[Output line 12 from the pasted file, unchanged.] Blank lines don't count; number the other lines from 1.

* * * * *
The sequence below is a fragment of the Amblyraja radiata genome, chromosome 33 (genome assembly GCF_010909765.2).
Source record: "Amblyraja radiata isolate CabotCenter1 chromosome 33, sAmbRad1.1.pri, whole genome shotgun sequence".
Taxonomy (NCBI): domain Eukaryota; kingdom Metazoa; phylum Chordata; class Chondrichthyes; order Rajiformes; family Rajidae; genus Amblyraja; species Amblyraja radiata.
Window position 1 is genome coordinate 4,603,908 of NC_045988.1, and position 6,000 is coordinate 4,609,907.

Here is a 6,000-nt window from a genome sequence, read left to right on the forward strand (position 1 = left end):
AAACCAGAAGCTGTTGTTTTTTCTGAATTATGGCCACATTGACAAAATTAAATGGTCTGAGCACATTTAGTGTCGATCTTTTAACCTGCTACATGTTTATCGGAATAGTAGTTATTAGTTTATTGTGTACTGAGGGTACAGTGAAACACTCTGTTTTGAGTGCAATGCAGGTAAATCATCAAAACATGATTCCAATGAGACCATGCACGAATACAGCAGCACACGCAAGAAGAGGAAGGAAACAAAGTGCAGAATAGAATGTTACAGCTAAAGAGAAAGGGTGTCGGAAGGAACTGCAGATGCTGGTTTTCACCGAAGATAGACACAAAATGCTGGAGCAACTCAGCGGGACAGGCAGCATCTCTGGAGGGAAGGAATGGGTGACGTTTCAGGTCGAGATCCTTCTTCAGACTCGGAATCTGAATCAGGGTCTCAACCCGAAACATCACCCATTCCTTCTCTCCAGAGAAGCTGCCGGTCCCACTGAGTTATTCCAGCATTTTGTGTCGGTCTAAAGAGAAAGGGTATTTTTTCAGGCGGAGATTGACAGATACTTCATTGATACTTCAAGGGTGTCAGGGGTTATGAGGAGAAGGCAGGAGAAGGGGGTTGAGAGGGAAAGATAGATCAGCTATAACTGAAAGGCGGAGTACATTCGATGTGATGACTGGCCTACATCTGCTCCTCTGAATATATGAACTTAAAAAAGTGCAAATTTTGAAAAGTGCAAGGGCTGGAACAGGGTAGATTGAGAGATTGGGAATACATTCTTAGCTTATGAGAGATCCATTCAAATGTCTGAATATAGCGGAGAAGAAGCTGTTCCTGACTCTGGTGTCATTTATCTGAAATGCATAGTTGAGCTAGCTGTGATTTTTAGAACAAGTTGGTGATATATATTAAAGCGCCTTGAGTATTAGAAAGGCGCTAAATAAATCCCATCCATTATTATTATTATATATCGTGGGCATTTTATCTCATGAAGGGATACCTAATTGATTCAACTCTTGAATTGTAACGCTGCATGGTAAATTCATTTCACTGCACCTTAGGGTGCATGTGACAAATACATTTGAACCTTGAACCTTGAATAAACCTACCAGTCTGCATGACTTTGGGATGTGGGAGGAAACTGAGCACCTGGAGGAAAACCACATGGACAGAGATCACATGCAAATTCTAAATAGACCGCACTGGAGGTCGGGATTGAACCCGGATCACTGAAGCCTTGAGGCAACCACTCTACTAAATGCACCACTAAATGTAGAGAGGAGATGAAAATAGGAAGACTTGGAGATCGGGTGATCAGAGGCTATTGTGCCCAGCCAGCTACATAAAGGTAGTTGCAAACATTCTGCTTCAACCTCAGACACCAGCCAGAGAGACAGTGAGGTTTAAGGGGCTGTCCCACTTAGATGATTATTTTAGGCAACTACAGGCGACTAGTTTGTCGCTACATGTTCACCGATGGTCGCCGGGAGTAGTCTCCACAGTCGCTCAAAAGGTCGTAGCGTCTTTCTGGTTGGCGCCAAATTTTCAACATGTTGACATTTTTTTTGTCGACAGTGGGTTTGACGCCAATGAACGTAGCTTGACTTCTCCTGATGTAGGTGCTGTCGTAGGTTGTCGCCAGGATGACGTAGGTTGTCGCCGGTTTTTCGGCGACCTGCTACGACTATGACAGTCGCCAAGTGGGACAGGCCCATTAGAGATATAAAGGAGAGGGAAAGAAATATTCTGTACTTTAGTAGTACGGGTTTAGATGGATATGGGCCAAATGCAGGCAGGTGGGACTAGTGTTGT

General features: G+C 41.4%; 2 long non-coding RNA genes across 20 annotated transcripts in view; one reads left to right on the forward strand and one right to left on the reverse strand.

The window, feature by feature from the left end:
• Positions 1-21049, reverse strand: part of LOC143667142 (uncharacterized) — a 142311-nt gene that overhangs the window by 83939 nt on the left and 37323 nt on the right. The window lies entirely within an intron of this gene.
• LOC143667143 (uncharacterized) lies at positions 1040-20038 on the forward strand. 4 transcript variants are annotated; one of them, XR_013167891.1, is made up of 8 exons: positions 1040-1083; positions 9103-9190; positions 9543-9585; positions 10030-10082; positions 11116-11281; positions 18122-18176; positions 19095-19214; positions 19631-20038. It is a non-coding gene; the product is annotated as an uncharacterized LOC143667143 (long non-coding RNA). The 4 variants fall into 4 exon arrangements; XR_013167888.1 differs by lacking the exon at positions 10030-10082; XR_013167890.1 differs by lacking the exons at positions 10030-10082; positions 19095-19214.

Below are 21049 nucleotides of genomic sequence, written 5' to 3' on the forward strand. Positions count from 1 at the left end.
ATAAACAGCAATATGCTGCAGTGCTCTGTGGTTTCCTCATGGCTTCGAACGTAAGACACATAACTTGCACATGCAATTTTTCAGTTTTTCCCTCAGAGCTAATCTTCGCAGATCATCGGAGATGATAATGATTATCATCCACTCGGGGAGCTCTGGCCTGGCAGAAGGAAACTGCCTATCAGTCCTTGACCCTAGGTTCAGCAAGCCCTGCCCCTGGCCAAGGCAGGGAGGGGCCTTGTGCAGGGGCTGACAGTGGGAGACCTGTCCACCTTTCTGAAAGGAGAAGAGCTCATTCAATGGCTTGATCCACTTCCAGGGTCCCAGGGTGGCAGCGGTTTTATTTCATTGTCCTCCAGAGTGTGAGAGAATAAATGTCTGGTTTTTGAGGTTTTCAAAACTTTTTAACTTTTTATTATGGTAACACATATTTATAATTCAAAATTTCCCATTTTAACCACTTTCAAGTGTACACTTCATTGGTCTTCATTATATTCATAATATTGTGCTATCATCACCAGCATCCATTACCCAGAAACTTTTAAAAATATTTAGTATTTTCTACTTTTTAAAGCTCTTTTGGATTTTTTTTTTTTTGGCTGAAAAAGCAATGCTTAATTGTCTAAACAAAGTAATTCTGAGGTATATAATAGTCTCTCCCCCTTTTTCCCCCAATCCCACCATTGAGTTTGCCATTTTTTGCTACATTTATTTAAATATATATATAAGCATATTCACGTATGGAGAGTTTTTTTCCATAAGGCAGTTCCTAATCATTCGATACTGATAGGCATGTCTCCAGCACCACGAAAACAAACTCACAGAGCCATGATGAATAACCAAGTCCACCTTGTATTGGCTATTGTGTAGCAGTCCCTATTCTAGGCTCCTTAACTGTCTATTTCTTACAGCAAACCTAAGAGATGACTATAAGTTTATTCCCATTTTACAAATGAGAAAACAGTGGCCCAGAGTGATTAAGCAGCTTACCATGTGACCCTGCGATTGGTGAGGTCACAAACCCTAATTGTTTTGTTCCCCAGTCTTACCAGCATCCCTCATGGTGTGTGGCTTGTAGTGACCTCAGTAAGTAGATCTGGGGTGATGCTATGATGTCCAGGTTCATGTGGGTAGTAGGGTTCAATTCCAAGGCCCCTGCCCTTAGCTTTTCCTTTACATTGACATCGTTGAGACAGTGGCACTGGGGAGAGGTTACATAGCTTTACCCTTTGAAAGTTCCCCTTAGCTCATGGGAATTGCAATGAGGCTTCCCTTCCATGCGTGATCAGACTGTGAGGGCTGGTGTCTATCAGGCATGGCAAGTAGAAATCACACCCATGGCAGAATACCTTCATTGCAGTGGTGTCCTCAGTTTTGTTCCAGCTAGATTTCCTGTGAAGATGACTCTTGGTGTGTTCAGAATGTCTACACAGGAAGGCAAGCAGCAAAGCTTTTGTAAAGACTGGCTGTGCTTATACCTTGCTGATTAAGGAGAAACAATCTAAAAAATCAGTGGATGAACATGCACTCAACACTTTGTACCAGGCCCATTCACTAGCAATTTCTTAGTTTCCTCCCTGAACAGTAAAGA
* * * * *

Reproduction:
ATAAACAGCAATATGCTGCAGTGCTCTGTGGTTTCCTCATGGCTTCGAACGTAAGACACATAACTTGCACATGCAATTTTTCAGTTTTTCCCTCAGAGCTAATCTTCGCAGATCATCGGAGATGATAATGATTATCATCCACTCGGGGAGCTCTGGCCTGGCAGAAGGAAACTGCCTATCAGTCCTTGACCCTAGGTTCAGCAAGCCCTGCCCCTGGCCAAGGCAGGGAGGGGCCTTGTGCAGGGGCTGACAGTGGGAGACCTGTCCACCTTTCTGAAAGGAGAAGAGCTCATTCAATGGCTTGATCCACTTCCAGGGTCCCAGGGTGGCAGCGGTTTTATTTCATTGTCCTCCAGAGTGTGAGAGAATAAATGTCTGGTTTTTGAGGTTTTCAAAACTTTTTAACTTTTTATTATGGTAACACATATTTATAATTCAAAATTTCCCATTTTAACCACTTTCAAGTGTACACTTCATTGGTCTTCATTATATTCATAATATTGTGCTATCATCACCAGCATCCATTACCCAGAAACTTTTAAAAATATTTAGTATTTTCTACTTTTTAAAGCTCTTTTGGATTTTTTTTTTTTTGGCTGAAAAAGCAATGCTTAATTGTCTAAACAAAGTAATTCTGAGGTATATAATAGTCTCTCCCCCTTTTTCCCCCAATCCCACCATTGAGTTTGCCATTTTTTGCTACATTTATTTAAATATATATATAAGCATATTCACGTATGGAGAGTTTTTTTCCATAAGGCAGTTCCTAATCATTCGATACTGATAGGCATGTCTCCAGCACCACGAAAACAAACTCACAGAGCCATGATGAATAACCAAGTCCACCTTGTATTGGCTATTGTGTAGCAGTCCCTATTCTAGGCTCCTTAACTGTCTATTTCTTACAGCAAACCTAAGAGATGACTATAAGTTTATTCCCATTTTACAAATGAGAAAACAGTGGCCCAGAGTGATTAAGCAGCTTACCATGTGACCCTGCGATTGGTGAGGTCACAAACCCTAATTGTTTTGTTCCCCAGTCTTACCAGCATCCCTCATGGTGTGTGGCTTGTAGTGACCTCAGTAAGTAGATCTGGGGTGATGCTATGATGTCCAGGTTCATGTGGGTAGTAGGGTTCAATTCCAAGGCCCCTGCCCTTAGCTTTTCCTTTACATTGACATCGTTGAGACAGTGGCACTGGGGAGAGGTTACATAGCTTTACCCTTTGAAAGTTCCCCTTAGCTCATGGGAATTGCAATGAGGCTTCCCTTCCATGCGTGATCAGACTGTGAGGGCTGGTGTCTATCAGGCATGGCAAGTAGAAATCACACCCATGGCAGAATACCTTCATTGCAGTGGTGTCCTCAGTTTTGTTCCAGCTAGATTTCCTGTGAAGATGACTCTTGGTGTGTTCAGAATGTCTACACAGGAAGGCAAGCAGCAAAGCTTTTGTAAAGACTGGCTGTGCTTATACCTTGCTGATTAAGGAGAAACAATCTAAAAAATCAGTGGATGAACATGCACTCAACACTTTGTACCAGGCCCATTCACTAGCAATTTCTTAGTTTCCTCCCTGAACAGTAAAGA